THE DAY OF INTERCESSION, Sunday January 2nd. - the collections for the National Fund of The British Red Crosss Society, and St John's Ambulance amounted to £3 10s 4d, and have been sent to the Treasurer and duly acknowledged.  This sum included 14s 2d in donations given during the week.  Particulars are posted on the notice Board.


CHURCHYARD IMPROVEMENT FUND. - I desire to acknowledge donations of 5s and 2s 6d from donors, who do not wish thier names mentioned.


THE CHRISTMAS DECORATIONS were particularly effective, with the usual abundance of berried holly.  i desire to thank all who helped or sent flowers and evergreens.  As the weather this season, though extremely mild, has been wet and stormy, we were especially glad to see the Church so bright and festal.


THE CONFIRMATION, on December 9th. - I want to thank Mrs G New and Mrs Gale for their kindness in helping at the Tea for the candidates.  Twelve candidates  (nine boys and three girls) were presented from Burbage, eleven from Easton Royal and five from Wootten Rivers.  The day was exceedingly wet and stormy, but all whom came to the Service through the rain were rewarded by a most edifying address from the Bishop.


THE BURBAGE AND EASTON ROYAL FRIENDLY SOCIETY. - Just as I am sending the matter for the Magazine to the Press, I hear from Mr May that there is every prospect of the division of funds in a few days.  A statement will be published in due course.


March 1916 (Abridged)


THE SPIRITUAL CALL OF THE WAR. - The week end Mission as announced in the January and February numbers of the magazine was duly held, beginning on Friday, Feb 18th, with a service of preparation for Holy Communion and an address by the Missioner, the Rev A P Annand, to the communicants, based on the text, 'for their sakes I sanctify myself' (S. John xvii. 19.).  In spite of the stormy weather ......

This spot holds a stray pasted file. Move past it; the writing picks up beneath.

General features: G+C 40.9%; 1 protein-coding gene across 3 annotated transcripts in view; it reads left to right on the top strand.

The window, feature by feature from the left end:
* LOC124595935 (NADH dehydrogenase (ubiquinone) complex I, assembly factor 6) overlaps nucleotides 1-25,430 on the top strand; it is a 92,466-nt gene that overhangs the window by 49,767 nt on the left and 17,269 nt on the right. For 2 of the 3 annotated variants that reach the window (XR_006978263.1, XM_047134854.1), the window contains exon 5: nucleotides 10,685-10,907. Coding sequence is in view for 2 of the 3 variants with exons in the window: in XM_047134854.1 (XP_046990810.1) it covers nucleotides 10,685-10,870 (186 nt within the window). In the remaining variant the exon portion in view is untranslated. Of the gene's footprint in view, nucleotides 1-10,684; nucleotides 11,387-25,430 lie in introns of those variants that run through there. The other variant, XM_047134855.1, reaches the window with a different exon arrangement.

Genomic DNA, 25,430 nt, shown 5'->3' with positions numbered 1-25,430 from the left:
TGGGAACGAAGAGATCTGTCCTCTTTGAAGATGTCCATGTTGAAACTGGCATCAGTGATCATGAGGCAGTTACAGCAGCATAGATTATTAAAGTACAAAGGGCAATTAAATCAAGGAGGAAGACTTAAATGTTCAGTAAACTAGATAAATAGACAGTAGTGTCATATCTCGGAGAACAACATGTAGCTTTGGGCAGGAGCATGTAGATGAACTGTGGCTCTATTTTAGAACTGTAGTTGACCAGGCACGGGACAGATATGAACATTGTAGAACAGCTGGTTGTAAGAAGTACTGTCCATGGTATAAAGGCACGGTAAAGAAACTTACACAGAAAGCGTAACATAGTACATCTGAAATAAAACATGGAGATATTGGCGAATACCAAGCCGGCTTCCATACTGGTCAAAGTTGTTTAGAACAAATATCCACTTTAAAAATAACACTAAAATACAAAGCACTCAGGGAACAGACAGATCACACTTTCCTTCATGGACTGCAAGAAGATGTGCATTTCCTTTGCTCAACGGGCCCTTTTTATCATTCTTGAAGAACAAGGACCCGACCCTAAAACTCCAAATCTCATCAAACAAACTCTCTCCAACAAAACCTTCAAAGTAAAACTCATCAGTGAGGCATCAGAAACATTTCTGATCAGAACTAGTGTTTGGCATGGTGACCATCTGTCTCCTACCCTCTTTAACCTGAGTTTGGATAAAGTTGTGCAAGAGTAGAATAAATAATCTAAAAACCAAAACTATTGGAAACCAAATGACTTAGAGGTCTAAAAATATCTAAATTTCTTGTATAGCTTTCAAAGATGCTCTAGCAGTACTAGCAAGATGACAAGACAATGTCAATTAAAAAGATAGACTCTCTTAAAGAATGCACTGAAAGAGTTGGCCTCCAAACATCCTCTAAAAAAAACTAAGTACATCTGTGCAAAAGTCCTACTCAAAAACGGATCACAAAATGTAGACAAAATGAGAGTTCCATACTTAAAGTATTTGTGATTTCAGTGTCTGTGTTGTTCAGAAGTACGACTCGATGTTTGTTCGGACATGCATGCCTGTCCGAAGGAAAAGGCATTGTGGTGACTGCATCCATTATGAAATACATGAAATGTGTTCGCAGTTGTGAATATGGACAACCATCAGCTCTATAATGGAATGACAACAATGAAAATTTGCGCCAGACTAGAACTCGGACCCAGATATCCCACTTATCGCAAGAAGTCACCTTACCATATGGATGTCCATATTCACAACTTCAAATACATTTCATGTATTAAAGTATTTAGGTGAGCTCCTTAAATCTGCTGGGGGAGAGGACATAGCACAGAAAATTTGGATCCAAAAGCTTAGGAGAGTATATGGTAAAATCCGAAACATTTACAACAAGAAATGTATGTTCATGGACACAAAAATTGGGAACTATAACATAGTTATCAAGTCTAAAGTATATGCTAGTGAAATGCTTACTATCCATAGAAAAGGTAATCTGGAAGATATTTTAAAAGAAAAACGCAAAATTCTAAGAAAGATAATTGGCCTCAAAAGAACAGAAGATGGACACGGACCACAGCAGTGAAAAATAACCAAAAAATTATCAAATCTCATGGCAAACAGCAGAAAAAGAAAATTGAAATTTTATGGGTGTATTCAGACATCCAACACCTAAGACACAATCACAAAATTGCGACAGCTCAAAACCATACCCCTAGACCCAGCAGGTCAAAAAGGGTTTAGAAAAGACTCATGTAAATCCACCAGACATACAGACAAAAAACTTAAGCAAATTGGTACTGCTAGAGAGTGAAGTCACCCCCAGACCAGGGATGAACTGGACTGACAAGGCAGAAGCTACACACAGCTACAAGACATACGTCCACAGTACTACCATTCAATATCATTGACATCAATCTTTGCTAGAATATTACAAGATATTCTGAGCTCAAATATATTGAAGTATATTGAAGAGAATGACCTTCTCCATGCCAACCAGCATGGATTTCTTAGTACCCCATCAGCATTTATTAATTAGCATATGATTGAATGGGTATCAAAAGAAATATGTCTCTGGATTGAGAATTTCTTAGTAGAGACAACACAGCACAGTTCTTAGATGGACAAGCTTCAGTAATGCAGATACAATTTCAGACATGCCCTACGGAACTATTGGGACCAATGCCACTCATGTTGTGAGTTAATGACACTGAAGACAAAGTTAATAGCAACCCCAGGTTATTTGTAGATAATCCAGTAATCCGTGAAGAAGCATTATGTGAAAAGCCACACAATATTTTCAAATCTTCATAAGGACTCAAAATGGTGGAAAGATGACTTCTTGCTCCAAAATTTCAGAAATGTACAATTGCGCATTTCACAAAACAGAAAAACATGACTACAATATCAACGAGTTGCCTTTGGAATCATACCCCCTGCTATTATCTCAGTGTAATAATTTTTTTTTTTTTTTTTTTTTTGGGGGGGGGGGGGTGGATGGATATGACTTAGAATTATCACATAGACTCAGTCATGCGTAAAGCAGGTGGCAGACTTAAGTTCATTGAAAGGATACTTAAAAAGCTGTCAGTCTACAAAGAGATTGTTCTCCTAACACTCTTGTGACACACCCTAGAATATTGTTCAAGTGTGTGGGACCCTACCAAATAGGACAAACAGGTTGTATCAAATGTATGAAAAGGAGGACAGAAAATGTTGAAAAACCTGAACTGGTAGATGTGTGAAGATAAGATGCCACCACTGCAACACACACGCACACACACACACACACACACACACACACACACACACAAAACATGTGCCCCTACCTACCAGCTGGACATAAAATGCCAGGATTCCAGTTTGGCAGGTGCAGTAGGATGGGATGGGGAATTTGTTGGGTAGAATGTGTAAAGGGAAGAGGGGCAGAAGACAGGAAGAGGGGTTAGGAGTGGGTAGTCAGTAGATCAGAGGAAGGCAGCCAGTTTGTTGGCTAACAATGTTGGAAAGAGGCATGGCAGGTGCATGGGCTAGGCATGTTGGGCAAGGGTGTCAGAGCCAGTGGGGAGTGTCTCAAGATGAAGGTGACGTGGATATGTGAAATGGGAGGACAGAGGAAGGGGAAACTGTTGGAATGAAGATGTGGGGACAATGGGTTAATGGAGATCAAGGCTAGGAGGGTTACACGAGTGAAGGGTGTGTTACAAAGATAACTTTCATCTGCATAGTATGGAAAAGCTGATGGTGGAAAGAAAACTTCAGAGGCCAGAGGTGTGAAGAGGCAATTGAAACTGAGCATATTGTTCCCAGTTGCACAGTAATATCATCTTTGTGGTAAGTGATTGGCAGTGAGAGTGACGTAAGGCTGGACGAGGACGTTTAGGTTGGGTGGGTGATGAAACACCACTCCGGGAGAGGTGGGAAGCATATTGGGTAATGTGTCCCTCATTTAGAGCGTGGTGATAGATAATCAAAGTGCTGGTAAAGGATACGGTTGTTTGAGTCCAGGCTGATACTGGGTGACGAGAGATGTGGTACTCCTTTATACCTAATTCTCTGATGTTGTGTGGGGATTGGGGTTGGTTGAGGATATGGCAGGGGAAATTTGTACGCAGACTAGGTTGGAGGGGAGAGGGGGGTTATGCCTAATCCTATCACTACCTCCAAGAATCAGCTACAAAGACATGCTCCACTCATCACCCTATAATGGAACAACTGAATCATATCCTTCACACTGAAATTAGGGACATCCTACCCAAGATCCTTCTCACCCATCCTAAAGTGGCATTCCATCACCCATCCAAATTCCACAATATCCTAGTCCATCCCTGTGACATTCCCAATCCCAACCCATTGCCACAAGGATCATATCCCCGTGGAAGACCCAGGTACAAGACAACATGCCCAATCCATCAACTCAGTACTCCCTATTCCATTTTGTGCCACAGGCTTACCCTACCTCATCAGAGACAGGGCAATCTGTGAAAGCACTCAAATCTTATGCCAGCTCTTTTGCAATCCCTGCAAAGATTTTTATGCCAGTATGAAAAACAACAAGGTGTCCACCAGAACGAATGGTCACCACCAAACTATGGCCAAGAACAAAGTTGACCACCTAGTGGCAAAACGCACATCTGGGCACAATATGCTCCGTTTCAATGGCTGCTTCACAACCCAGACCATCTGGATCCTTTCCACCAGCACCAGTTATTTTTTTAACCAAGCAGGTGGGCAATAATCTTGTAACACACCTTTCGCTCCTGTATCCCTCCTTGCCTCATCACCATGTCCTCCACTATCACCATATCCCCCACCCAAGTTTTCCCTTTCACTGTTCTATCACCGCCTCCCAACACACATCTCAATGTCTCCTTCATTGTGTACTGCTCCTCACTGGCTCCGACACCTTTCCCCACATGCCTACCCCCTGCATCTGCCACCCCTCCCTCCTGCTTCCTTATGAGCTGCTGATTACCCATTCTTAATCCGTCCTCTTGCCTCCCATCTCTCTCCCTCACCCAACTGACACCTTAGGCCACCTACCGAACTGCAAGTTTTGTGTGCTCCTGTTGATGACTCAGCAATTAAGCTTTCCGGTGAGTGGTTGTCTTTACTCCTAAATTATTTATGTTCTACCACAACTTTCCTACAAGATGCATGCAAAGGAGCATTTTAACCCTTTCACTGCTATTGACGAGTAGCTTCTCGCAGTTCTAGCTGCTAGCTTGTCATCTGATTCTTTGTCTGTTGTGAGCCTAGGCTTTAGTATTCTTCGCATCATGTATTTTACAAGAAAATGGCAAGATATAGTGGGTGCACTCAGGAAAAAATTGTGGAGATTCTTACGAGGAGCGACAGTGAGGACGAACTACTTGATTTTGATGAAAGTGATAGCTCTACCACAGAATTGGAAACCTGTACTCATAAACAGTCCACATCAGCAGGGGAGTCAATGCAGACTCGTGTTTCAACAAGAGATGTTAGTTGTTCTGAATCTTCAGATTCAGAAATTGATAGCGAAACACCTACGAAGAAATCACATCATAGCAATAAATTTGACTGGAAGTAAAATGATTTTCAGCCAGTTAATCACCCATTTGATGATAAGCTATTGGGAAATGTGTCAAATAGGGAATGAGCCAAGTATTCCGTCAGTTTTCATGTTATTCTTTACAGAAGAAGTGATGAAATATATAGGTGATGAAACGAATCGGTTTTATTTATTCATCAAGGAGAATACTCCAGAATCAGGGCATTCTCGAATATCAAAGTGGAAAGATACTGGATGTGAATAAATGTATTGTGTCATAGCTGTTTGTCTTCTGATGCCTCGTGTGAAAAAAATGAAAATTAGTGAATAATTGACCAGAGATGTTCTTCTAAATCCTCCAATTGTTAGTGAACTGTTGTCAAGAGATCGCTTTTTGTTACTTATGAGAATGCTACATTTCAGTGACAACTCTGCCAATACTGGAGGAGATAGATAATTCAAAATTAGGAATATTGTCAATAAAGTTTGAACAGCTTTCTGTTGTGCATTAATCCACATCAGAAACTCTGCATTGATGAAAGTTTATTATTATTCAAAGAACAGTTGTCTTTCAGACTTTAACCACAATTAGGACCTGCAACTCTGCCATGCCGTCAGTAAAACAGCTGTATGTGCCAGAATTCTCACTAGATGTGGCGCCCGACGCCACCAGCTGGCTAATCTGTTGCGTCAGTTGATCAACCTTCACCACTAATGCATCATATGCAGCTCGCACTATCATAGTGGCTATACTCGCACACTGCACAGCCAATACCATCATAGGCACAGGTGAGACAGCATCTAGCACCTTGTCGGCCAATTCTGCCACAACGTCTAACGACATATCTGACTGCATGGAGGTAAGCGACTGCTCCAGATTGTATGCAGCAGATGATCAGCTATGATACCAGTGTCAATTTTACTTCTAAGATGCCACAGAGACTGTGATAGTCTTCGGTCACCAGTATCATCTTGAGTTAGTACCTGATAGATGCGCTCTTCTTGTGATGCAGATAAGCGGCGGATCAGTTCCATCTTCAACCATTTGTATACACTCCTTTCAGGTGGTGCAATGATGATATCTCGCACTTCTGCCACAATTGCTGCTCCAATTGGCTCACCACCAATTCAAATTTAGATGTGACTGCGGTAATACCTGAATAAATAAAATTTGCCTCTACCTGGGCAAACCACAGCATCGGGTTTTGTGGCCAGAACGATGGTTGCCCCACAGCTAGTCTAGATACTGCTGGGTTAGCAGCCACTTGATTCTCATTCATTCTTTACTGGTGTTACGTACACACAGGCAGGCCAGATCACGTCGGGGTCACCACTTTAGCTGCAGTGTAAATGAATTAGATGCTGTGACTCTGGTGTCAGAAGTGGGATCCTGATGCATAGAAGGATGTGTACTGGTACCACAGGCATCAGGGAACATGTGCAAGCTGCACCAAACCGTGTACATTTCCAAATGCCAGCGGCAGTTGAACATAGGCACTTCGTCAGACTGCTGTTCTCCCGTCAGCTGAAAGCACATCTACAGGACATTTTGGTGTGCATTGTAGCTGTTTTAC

THE ORDER for reducing light, or darkening windows at night, has come into force for the district.  the lamps and windows in the Church have been shaded and will continue so long as necessary.  The Evening Service on Sunday will be at six as usual.  The time for the Evening Service on Ash Wednesday, and the other Wednesdays in Lent, will be duly announced in Church, and also any special Preachers.  


THE BURBAGE AND EASTON ROYAL FRIENDLY SOCIETY. - After due notice in the "Marlborough Times", the assets of the Club were divided in accordance with the Registrar's award on Wednesday, February 9th.  The Trustees (Mr J J May and the Rev Hubert Sands) attended at the C.E.M.S. Institute, Burbage and with the assistance of the Secretary, Mr W J Chandler, and Messrs J Townsend and W H Burroughs, members of the  Committee dealt with about 180 applications from members, the majority of whom came in person.  In some cases cheques were sent ......